So maybe you have or you haven’t heard about something that’s been traveling around the gaming news industry like a bad disease in a military barracks sitting next to a boondocks bordello? Well, if you haven’t, I’ll fill you in: Demos for Electronic Arts games have showed up on the Xbox One’s store page… with a price.
There’s been a lot of debate over whether or not EA’s premium demos were part of a calculated test-run for a more nefarious future for vertical slices released to the public, or if it was just a gosh-darn honest mistake. Well, there’s some pretty good reasons why a large majority of core gamers saw the news and reacted the way they did. But first, let’s get the story straight and clear before getting into the good bits.
Originally Hardcore Gamer ran a story about various demos of EA games showing up on the Xbox One’s store page with region-appropriate pricing. NeoGaffers even managed to snap some screenshots of the event just so you know that they aren’t just trolling to be trolling.
Miles Quaritch posted an image of the game showcasing how much it costs to purchase the FIFA 14 demo over in the Xbox One’s store. Check it out below.
Another user noted that the game demo was available for €4.99 in Germany.
Over in North America the demos for FIFA 14 and EA Sports UFC carried $4.99 price tags as well.
However, EA wanted to clear the air that they weren’t the ones pulling those strings… it wasn’t their fault!
Well, that’s what the word on the street is.
According to Polygon, EA Australia told them that it was an “error in the system”. Yep, EA probably went in to add some EA Sports UFC underwear DLC and it magically broke Microsoft’s Xbox One store prices for the demo, even setting appropriate regional pricing for Australians by setting the demo price to $6.65. Yep, that’s all just an “error”. No one could have gone in the backend and manually setup the regional pricing for the demos. Apparently Kinect misread some NSA commands and by mistake changed the prices on EA’s game demos, yeah?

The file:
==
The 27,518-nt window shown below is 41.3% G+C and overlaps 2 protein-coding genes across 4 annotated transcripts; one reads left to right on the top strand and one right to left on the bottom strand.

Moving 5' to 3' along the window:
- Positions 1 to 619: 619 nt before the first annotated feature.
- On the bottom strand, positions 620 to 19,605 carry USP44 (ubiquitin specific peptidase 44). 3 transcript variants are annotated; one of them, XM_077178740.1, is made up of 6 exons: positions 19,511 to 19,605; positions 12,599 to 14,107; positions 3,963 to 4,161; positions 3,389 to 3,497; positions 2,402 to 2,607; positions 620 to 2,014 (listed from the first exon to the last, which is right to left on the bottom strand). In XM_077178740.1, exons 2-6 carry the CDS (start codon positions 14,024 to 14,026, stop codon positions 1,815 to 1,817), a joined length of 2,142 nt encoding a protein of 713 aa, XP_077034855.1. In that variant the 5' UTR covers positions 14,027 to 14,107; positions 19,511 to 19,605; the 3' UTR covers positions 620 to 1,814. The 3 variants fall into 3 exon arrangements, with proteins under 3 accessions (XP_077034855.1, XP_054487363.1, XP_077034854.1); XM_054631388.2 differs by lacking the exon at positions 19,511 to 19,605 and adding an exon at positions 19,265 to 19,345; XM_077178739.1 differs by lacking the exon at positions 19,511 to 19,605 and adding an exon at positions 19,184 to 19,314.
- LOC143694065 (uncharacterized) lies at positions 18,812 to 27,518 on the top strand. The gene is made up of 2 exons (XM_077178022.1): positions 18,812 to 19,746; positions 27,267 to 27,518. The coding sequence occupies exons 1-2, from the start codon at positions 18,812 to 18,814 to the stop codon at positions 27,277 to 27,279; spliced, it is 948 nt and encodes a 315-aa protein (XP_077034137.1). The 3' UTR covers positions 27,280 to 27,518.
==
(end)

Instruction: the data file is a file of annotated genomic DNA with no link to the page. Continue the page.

Of course, the obvious question is: why wasn’t this an issue on the PlayStation Store? Well, as noted in the Polygon article…
“EA Australia told Polygon that the error isn’t on the PlayStation Network, but if it was, it’s been rectified already.”
Now there are some sites out there stating that gamers and the gaming community pulled back the hammer of criticism too quick and squeezed the trigger of judgment on EA without just cause. Some of EA’s defenders believe that the community has simply become too jaded and cynical.
Well, when EA basically tells the entire core community that they’re wrong for not wanting to be wallet-raped by in-app purchases or bank-drained by microtransactions in universally panned mobile-trash-compiled-into-digital-code called Dungeon Keeper, it’s easy to see how the community might be somewhat judgmental of a company when premium demos start showing up.
I mean, it wasn’t too long ago that we found out that swimming pools and toddlers were removed from The Sims 4. There was also an issue involving complaints regarding price-gouging in Real Racing 3, as reported by Eurogamer.
Is it so far fetched that a company whose previous CEO wanted to entertain the idea of charging for bullets in Battlefield that they might also want to charge for pre-release game demos? Heck, Bungie and Activision have pre-order beta tests available, essentially if you’ve paid for the game you get to play early, although in the same vein if you want to play-test the game you still have to pay to get in.
Is it so far fetched for the core audience to put on their negative-Nancy or downer-Dick caps and think “Well heck, this is a previous two-time winner of the Worst Company in America, I guess they want me to pay for demos now”?
Heck, EA is still catching flak over the sorry state in which Battlefield 4 launched; the net-code was more crooked than 17th century British teeth. And do I even need to bring up the error that kept erasing saved games?
Yeah, I think gamers reacted within a measure that matches EA’s previous track record. If this happened to be Valve or Nintendo or even Naughty Dog, I’m sure there would be a heck of a lot more leniency in this regard. But Electronic Arts? Yeah, they’re going to get a lot of hate because they’ve done a lot to the community to deserve that hate.